Finally, one of the other arguments against women being drag queens is that it’s not considered radical or punk enough. In an age where a mainstream TV show that exclusively shows male-bodied drag queens, this limited definition of what a drag queen can and can’t be doesn’t feel that radical either. If you want to see truly punk drag, you have to go to a venue that shows a broad spectrum of drag performers – of all genders.
By holding on tight to this restrictive idea that only men can be drag queens raises an awful lot of questions too. Is it only gay men (because there’s a long history of straight men doing drag)? Is it only cis men or can trans men be drag queens (and at what point in their transition does this suddenly become ‘acceptable’)? Are trans women allowed to perform as drag queens (because a number of contestants on RuPaul’s Drag Race have transitioned since the show)? Or at what point do these arguments and restrictions fall apart and we shout WHO BLOODY CARES? Seriously. Why so much effort to shut out everyone who aren’t ‘men’?
“Ru(Paul) as a cis man having conversations about, and rule over, women’s bodies is alarmingly in line with the current swing of conservative politics. Also the public erasure of trans women from the history of drag and then the irony of Ru, a male, telling women, cis and trans, they can’t do drag because it’s not as big of a fuck you to a male-dominated world. Very controversial…”
Just as there are a whole variety of people who can and do perform as drag queens, there’s a broad range of types of drag, from progressive to incredibly bigoted. I’ve walked out of some eye-wateringly sexist and racist shows in the past two decades, where drag queens have derided vaginas or performed crude racial stereotypes for cheap laughs. This is not my drag and it shouldn’t be yours.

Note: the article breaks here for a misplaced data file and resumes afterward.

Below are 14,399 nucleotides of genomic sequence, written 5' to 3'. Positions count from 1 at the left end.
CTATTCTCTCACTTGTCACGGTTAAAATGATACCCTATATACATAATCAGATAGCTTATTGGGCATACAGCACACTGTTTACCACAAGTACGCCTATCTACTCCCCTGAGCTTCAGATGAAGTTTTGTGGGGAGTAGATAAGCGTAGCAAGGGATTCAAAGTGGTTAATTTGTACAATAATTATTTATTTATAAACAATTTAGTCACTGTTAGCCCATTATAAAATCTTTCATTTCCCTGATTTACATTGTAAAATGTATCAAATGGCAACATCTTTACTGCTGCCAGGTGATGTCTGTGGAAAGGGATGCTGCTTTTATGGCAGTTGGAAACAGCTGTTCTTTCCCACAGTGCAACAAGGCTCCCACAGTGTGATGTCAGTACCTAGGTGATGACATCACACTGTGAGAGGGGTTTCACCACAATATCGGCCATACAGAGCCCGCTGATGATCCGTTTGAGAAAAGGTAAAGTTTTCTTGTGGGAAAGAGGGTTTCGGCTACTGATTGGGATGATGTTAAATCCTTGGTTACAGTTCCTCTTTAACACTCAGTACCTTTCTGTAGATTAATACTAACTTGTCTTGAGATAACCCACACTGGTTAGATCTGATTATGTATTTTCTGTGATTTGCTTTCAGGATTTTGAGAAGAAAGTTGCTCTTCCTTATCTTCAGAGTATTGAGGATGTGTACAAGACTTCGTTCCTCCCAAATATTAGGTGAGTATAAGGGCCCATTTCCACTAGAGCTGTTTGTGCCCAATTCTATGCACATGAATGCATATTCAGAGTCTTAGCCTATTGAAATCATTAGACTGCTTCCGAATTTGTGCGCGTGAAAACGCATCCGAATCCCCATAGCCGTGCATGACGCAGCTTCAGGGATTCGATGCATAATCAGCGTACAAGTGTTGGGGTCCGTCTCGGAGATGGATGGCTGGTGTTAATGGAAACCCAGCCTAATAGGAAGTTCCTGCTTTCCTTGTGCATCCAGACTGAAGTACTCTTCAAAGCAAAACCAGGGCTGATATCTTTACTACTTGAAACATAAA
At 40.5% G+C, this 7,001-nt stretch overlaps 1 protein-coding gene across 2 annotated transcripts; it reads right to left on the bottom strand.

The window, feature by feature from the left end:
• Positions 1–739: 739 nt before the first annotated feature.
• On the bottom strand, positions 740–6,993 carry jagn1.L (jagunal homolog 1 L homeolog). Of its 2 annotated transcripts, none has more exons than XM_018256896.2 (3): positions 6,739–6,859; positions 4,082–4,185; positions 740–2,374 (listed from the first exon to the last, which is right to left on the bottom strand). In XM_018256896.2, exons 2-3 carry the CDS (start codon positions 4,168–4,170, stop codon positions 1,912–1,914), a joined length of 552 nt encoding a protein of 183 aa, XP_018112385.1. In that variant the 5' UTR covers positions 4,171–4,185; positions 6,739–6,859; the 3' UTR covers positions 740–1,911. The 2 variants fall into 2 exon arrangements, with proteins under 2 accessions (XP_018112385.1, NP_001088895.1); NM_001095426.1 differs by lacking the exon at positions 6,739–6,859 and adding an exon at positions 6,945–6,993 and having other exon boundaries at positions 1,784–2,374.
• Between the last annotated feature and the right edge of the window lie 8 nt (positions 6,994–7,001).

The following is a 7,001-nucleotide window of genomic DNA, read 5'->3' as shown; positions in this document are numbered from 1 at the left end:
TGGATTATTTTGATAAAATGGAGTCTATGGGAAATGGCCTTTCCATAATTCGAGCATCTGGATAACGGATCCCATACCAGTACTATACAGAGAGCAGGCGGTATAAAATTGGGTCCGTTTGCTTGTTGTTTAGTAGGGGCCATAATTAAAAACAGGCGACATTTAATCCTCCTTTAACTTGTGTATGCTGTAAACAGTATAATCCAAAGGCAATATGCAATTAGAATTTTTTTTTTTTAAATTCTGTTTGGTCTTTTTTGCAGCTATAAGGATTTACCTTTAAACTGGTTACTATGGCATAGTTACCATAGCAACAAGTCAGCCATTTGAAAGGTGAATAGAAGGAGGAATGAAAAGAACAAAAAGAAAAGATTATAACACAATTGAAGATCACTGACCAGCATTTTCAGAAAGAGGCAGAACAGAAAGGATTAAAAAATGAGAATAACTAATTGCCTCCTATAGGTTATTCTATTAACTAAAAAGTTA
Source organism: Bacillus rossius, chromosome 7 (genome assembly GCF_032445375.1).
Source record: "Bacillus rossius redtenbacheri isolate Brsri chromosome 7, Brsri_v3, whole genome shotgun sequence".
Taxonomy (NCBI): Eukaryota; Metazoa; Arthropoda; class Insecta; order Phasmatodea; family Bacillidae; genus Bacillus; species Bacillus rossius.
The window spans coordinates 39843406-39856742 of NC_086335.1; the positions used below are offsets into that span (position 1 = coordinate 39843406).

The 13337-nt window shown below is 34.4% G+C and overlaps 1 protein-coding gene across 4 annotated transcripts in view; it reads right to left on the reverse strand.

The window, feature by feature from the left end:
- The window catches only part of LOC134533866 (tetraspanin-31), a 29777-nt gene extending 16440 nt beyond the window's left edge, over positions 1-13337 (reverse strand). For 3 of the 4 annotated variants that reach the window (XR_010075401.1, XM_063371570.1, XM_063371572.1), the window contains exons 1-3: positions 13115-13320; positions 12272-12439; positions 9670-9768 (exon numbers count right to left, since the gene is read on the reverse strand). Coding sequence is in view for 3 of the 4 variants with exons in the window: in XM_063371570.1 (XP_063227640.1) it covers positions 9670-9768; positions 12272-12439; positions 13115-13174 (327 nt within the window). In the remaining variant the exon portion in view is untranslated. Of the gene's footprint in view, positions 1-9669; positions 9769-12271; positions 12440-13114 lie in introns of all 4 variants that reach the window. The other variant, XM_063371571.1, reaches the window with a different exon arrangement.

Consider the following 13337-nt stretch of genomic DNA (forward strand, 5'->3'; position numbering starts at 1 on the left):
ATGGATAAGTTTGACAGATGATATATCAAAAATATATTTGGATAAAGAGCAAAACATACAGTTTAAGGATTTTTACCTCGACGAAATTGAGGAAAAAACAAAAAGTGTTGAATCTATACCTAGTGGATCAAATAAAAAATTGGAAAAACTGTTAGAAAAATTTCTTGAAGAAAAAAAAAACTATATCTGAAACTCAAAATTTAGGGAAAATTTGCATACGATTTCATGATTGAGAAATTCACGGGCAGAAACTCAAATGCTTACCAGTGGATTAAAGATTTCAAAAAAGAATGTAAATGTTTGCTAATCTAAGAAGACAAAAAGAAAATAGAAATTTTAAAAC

The future of drag is with performers who challenge rather than uphold our oppressive system and with venues that embrace a broad variety of drags performers, both kings and queens, of all gender variants.
If you’ve only ever watched RuPaul’s Drag Race and never been to a show in your local area, then it’s time to do some fieldwork in your quest for self-education. Research the performers and venues nearby. Are the shows full of predominantly white, male-bodied performers or is the line-up mixed? If you want to genuinely understand where drag is at now, you’ll find it on the stages that are shared by women and non-binary performers too.
The future of drag
It’s lovely to see how much has changed in the past couple of years. From the amazing Tete Bang showing that drag is for everyone on Channel 4’s Drag SOS to RPDR contestant Gia Gunn talking openly on All Stars season four about her struggle as a trans woman who performs drag.
We’ve also watched as Drag Race has slowly become one of the most archaic representations of drag. The show has struggled to feel fresh because its limited scope (almost exclusively focused on cis men) has meant it has an ever-shrinking pool of talent. It’s genuinely sad to see the most mainstream show about drag make itself so irrelevant. We can only hope that the producers will wake up to the rich and diverse world that exists beyond their narrow-minded view.
All of this was brought into sharp focus earlier this year for me when I performed at (AFAB)ULOUS — a night that consisted only of AFAB (assigned female at birth) performers. As I was preparing to go on stage, a woman walked past me, complimented me on my incredible outfit and asked me about my show. When I said that I was a drag queen, she looked confused and stated: “but women can’t do drag!” All I could say in response as my name was announced and I headed on stage was “drag is for everyone!” It really is.